Art Value and Social Significance of the Great Survey of Paper-cutting in Yanchuan County
Yanchuan County is located to the northeast of the city of Yan’an, Sha’anxi Province. The entire county has 8 towns, 9 districts, and 346 administrative villages. The total population is 180,000 of which 144,000 are farmers. The total area of the county is 1,941 square kilometers. The Long March, with the assistance of the Yanchuan County government, has organized cultural cadres and key artists to perform the most thorough survey to date for the entire county. Paper-cutting samples from each individual (each individual will be asked to cut the work they are most familiar with), a photograph, and the cultural and economic background that manifests itself from their oral or written biographies, along with a documentary film, sound recordings, textual documents, and images produced throughout the course of the survey process, will be used to create a visual and textual archive.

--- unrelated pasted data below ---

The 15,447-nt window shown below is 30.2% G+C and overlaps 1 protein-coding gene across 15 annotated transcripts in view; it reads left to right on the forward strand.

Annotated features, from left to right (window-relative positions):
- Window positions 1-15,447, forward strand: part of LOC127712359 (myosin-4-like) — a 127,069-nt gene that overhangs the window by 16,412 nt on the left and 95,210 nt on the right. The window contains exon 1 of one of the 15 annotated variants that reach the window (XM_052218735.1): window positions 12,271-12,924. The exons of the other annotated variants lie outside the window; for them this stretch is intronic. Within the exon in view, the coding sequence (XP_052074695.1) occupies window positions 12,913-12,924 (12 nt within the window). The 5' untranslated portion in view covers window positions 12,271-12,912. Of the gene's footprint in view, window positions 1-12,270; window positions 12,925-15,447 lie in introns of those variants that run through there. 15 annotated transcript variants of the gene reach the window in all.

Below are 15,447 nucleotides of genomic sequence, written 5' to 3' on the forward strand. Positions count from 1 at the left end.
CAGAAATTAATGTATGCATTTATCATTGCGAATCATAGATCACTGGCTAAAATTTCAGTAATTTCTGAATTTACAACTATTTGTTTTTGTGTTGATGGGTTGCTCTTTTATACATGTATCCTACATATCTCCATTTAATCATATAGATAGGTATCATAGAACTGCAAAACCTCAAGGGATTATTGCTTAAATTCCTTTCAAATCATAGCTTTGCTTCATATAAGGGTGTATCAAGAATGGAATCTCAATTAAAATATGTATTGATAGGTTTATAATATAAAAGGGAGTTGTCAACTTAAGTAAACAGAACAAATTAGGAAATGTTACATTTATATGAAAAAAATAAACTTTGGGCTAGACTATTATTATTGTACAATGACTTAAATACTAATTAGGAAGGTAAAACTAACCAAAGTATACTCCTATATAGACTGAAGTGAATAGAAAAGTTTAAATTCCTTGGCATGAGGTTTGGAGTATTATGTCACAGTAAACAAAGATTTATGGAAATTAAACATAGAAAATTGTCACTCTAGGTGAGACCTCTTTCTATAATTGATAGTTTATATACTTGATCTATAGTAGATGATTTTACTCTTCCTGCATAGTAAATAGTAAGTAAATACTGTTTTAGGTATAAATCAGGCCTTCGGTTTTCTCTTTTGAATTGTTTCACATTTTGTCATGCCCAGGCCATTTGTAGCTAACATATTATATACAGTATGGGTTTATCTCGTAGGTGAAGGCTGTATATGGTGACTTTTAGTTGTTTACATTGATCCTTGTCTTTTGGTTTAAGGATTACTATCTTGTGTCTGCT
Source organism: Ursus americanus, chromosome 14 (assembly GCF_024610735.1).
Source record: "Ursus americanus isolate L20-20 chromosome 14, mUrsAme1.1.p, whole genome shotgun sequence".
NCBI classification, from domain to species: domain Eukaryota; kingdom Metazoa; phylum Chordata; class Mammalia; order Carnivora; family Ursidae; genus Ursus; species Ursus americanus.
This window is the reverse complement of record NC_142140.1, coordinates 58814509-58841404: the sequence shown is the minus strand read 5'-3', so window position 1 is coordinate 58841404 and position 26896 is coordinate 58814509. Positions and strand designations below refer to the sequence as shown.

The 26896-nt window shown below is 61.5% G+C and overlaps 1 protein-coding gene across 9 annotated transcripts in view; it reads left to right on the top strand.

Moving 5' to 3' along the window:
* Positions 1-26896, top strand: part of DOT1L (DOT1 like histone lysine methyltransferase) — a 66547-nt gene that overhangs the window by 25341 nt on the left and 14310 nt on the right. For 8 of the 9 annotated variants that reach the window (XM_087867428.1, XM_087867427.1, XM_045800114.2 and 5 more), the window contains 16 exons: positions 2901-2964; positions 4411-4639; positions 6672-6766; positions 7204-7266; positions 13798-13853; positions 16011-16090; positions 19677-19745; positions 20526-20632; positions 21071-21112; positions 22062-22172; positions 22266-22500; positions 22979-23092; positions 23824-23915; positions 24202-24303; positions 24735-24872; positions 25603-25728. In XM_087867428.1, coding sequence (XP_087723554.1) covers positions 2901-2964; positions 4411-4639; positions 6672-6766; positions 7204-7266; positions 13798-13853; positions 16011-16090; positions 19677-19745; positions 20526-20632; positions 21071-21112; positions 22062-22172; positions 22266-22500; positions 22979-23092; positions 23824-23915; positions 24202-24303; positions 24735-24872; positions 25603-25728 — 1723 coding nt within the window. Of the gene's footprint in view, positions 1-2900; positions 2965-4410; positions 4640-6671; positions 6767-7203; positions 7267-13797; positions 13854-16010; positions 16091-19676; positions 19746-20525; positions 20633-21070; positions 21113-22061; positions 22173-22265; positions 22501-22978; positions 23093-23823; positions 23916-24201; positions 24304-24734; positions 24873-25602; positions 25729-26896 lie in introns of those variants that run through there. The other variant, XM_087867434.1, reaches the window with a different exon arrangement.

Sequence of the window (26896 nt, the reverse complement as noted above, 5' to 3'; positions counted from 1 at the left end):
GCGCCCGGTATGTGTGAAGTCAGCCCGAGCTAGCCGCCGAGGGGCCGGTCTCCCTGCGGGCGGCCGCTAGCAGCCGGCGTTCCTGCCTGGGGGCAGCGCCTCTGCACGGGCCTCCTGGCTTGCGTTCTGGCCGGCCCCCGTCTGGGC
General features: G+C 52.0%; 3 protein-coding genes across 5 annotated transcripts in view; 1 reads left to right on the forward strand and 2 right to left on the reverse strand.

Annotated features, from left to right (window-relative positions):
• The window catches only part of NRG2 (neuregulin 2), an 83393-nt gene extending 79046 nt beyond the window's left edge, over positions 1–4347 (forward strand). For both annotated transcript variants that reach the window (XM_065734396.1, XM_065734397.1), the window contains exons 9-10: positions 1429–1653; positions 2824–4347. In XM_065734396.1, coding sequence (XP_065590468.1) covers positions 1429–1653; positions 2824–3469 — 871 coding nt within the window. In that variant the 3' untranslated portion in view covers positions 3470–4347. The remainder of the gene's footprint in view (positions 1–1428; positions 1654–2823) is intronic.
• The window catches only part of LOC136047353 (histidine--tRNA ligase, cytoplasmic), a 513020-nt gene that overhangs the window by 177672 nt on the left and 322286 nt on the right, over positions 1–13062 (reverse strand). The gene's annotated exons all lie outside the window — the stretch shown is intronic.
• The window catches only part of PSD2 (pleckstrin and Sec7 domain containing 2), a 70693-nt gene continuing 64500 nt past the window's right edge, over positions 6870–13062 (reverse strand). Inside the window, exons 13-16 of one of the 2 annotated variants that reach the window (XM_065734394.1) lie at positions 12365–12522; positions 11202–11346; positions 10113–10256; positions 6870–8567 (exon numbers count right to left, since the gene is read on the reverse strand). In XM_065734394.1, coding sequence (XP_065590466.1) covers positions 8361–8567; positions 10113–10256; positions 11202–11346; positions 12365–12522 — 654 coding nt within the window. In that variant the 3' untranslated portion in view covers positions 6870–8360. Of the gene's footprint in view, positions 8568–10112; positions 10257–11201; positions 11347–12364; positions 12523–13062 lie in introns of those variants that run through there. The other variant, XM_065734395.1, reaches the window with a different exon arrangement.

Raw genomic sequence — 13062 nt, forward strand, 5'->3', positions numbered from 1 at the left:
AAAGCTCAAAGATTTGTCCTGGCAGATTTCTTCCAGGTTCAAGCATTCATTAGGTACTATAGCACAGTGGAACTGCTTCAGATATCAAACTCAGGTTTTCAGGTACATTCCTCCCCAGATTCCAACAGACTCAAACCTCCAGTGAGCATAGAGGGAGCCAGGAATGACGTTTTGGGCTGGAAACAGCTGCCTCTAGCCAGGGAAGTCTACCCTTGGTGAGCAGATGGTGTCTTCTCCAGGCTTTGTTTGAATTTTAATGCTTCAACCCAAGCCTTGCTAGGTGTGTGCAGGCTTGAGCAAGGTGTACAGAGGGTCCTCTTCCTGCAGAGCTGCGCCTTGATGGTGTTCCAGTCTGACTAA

Based upon the onsite field observations of chief curator and initiator of the project Lu Jie, from the paper-cutting samples collected from 15,006 individuals, it is possible not only to see the effects of the ethos from the revolutionary period in Gansu, Ningxia, and Sha’anxi regions, but also the effects of the social mobilization of the 50’s, 60’s, and 70’s, and the effects of those who, in the middle of interaction between artists and politics, received the influence of professional training such as woodblock printing. The samples also clearly illustrate the changes during the period from the 80’s to the present, and the resulting impacts on the discursive styles of themes created by professional artists who came to study paper-cuttings, and of today’s tourism industry and commercialization. At the same time, tradition, especially the ancient symbolic system from the Hua and Xia dynasties, and the following political and religious elements, stubbornly remain and continue to develop despite the rapid changes in the past ten years. The result of the survey is both an overarching visual display, and also working material for scholarly study and cultural strategizing.